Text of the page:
[0054] The IUPAC numbering system is used throughout, where the groups from the Periodic Table are numbered from left to right as 1 through 18 (CRC Handbook of Chemistry and Physics, 81st Edition, 2000). In the formulae and equations in this specification, the letters E, L, R, and Z may used to designate atoms or groups which are defined within. “Me” is shorthand for a methyl group, “Et” is shorthand for an ethyl group, “Bu” is shorthand for a butyl group, “n-Bu” is shorthand for a normal butyl group, “t-Bu” is shorthand for a tert-butyl group, and “Ph” is shorthand for a phenyl group. Note that Bu can be selected from normal butyl, isobutyl, and tert-butyl groups. All other letters are used to designate conventional atomic symbols. The term “(H+F)” is intended to mean all combinations of hydrogen and fluorine, including completely hydrogenated, partially fluorinated or perfluorinated substituents.

[0055] To the extent not described herein, many details regarding specific materials, processing acts, and circuits are conventional and may be found in textbooks and other sources within the organic light-emitting display, photodetector, photovoltaic, and semiconductor arts.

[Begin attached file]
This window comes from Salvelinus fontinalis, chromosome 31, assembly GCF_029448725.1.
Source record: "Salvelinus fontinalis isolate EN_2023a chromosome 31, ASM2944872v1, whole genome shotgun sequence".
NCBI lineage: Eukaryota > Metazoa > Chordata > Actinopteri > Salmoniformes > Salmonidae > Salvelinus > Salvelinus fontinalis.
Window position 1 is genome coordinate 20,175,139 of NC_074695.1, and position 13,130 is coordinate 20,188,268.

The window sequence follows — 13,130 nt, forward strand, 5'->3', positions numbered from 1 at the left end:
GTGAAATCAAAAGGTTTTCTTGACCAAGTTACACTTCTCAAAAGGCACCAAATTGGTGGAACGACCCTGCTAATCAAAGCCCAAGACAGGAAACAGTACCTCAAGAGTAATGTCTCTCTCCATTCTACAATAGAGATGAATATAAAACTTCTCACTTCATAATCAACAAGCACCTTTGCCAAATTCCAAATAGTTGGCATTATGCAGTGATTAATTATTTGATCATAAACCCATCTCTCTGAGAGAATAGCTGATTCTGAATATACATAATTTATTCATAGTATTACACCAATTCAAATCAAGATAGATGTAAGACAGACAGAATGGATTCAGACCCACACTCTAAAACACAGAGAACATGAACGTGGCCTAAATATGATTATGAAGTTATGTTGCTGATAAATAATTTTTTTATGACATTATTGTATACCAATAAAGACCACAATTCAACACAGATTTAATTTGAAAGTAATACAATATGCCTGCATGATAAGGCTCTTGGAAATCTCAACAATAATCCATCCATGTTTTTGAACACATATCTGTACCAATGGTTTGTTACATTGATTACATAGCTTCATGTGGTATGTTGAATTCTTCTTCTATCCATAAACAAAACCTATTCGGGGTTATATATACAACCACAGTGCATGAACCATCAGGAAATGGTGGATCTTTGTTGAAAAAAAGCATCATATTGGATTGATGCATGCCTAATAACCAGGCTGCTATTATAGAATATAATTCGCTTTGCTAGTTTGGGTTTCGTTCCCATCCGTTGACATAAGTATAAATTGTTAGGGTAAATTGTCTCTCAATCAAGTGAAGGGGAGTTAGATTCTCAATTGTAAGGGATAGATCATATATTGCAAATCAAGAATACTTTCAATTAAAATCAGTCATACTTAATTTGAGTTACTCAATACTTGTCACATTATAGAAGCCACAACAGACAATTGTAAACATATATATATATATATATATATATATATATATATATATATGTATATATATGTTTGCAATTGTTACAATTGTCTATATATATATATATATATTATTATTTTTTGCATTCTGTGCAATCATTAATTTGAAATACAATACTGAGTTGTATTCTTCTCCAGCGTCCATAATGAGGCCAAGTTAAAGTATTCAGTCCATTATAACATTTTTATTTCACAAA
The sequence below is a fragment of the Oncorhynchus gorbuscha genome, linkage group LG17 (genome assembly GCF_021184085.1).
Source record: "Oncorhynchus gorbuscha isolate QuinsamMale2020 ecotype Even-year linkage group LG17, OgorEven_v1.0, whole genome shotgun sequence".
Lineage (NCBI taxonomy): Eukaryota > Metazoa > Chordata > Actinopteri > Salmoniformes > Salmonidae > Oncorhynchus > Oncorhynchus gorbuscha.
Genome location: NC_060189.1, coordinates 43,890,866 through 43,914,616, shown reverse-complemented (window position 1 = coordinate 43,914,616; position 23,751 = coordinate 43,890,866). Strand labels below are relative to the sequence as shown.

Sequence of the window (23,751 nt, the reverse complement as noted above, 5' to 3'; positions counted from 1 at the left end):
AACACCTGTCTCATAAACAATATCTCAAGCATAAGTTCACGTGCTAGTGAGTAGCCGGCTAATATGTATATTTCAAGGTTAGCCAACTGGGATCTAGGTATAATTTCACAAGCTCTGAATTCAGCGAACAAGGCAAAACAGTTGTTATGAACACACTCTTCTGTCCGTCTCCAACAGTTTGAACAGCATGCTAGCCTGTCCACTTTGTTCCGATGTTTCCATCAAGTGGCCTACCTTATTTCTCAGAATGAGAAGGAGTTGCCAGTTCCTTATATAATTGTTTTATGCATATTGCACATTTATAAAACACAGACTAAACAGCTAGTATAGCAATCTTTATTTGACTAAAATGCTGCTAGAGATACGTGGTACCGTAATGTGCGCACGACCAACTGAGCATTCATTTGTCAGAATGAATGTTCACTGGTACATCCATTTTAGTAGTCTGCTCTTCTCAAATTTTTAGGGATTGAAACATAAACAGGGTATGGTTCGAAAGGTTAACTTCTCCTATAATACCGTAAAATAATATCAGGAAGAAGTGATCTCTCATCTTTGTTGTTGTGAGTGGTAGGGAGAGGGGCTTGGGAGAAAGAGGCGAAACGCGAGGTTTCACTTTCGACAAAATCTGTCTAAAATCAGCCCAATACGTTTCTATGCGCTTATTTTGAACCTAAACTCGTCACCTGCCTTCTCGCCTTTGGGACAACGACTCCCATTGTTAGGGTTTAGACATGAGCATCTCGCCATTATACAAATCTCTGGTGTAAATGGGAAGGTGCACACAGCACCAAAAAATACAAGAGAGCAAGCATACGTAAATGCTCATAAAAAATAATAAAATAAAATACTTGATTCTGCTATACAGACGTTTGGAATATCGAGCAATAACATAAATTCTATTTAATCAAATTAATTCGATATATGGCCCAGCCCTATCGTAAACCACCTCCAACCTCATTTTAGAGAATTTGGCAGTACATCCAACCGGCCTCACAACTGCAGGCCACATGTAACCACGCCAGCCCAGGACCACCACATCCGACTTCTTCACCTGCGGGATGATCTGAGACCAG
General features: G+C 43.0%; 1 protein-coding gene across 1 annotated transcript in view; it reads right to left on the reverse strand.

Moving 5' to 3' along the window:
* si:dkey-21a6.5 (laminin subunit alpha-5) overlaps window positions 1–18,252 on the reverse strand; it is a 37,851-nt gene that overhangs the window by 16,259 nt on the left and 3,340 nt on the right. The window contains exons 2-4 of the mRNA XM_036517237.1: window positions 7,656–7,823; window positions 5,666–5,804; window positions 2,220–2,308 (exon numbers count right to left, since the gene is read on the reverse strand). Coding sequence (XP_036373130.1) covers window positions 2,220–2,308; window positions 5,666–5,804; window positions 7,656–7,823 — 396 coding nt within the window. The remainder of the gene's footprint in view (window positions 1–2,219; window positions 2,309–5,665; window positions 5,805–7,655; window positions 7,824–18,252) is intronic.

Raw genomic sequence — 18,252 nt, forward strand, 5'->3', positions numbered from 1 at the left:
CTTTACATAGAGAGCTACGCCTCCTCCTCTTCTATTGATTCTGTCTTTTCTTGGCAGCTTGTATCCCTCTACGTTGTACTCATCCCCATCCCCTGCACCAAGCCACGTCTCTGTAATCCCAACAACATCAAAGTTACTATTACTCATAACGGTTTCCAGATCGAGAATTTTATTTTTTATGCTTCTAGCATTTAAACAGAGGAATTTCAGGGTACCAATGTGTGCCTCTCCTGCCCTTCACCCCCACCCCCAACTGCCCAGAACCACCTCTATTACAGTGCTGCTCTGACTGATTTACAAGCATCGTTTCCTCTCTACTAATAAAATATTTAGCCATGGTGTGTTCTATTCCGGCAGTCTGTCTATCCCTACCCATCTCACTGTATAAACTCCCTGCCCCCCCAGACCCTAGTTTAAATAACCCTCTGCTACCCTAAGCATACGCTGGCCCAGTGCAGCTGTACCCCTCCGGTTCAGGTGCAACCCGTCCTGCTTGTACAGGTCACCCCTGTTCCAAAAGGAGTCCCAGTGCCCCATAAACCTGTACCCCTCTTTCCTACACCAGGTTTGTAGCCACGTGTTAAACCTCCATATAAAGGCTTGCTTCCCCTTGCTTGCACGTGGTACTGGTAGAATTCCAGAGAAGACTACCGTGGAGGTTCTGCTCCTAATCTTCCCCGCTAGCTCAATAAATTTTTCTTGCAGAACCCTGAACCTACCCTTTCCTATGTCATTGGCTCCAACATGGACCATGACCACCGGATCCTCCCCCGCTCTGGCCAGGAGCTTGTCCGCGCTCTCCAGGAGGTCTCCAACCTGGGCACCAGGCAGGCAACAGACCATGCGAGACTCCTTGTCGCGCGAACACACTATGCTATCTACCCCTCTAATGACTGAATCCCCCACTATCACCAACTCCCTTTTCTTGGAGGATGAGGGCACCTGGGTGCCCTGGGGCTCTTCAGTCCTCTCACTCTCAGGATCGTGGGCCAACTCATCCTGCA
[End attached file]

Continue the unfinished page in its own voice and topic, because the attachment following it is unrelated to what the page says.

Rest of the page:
[0056] Attention is now directed to more specific details of embodiments that illustrate and not limit the invention. An electronic device can be made with an organic active layer that comprises a compound. The compound can comprise a metallic complex having a chemical formula selected from Formula 1 and Formula 2 below.

[0057] wherein:

[0058] M is selected from Os, Ru, Rh, Pd, Ir, and Pt;

[0059] L is a monoanionic bidentate ligand;

[0060] E is selected from C(R2)2, O, and NR2;

[0061] R1 is selected from hydrogen, deuterium, halogen, alkyl, heteroalkyl, alkoxy, aryl, heteroaryl, and aryloxy;

[0062] R2 is selected from alkyl, heteroalkyl, aryl, heteroaryl, and hydrogen;

[0063] R3 is selected from aryl, heteroaryl, alkyl, heteroalkyl, alkoxy, and aryloxy;

[0064] R2and R3 together may form a 5- or 6-membered ring;